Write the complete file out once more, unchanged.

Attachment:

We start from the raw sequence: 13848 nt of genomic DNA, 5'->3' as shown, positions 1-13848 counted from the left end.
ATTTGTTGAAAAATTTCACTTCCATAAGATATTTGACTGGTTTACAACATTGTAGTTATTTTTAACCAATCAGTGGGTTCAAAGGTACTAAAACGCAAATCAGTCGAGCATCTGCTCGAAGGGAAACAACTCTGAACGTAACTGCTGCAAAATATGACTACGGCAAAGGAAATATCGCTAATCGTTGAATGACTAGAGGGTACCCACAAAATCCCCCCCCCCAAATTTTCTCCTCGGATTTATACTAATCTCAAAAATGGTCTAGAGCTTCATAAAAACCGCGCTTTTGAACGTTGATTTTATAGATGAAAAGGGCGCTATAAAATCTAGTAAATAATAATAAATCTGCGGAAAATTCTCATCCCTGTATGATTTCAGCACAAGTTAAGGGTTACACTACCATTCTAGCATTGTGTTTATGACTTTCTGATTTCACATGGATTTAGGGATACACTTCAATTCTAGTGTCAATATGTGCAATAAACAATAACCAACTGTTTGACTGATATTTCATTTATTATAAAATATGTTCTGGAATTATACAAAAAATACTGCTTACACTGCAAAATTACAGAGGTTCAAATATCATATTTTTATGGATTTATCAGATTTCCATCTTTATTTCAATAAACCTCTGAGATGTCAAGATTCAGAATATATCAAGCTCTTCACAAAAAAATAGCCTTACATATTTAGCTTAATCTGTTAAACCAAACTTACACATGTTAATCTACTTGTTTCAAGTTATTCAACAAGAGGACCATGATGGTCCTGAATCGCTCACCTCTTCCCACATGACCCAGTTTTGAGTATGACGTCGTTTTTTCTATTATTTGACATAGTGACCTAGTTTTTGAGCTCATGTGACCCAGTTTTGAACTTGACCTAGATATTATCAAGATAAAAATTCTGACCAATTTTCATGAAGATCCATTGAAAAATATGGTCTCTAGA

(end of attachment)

We start from the raw sequence: 13848 nt of genomic DNA, 5'->3' as shown, positions 1-13848 counted from the left end.
ATTTGTTGAAAAATTTCACTTCCATAAGATATTTGACTGGTTTACAACATTGTAGTTATTTTTAACCAATCAGTGGGTTCAAAGGTACTAAAACGCAAATCAGTCGAGCATCTGCTCGAAGGGAAACAACTCTGAACGTAACTGCTGCAAAATATGACTACGGCAAAGGAAATATCGCTAATCGTTGAATGACTAGAGGGTACCCACAAAATCCCCCCCCCCAAATTTTCTCCTCGGATTTATACTAATCTCAAAAATGGTCTAGAGCTTCATAAAAACCGCGCTTTTGAACGTTGATTTTATAGATGAAAAGGGCGCTATAAAATCTAGTAAATAATAATAAATCTGCGGAAAATTCTCATCCCTGTATGATTTCAGCACAAGTTAAGGGTTACACTACCATTCTAGCATTGTGTTTATGACTTTCTGATTTCACATGGATTTAGGGATACACTTCAATTCTAGTGTCAATATGTGCAATAAACAATAACCAACTGTTTGACTGATATTTCATTTATTATAAAATATGTTCTGGAATTATACAAAAAATACTGCTTACACTGCAAAATTACAGAGGTTCAAATATCATATTTTTATGGATTTATCAGATTTCCATCTTTATTTCAATAAACCTCTGAGATGTCAAGATTCAGAATATATCAAGCTCTTCACAAAAAAATAGCCTTACATATTTAGCTTAATCTGTTAAACCAAACTTACACATGTTAATCTACTTGTTTCAAGTTATTCAACAAGAGGACCATGATGGTCCTGAATCGCTCACCTCTTCCCACATGACCCAGTTTTGAGTATGACGTCGTTTTTTCTATTATTTGACATAGTGACCTAGTTTTTGAGCTCATGTGACCCAGTTTTGAACTTGACCTAGATATTATCAAGATAAAAATTCTGACCAATTTTCATGAAGATCCATTGAAAAATATGGTCTCTAGA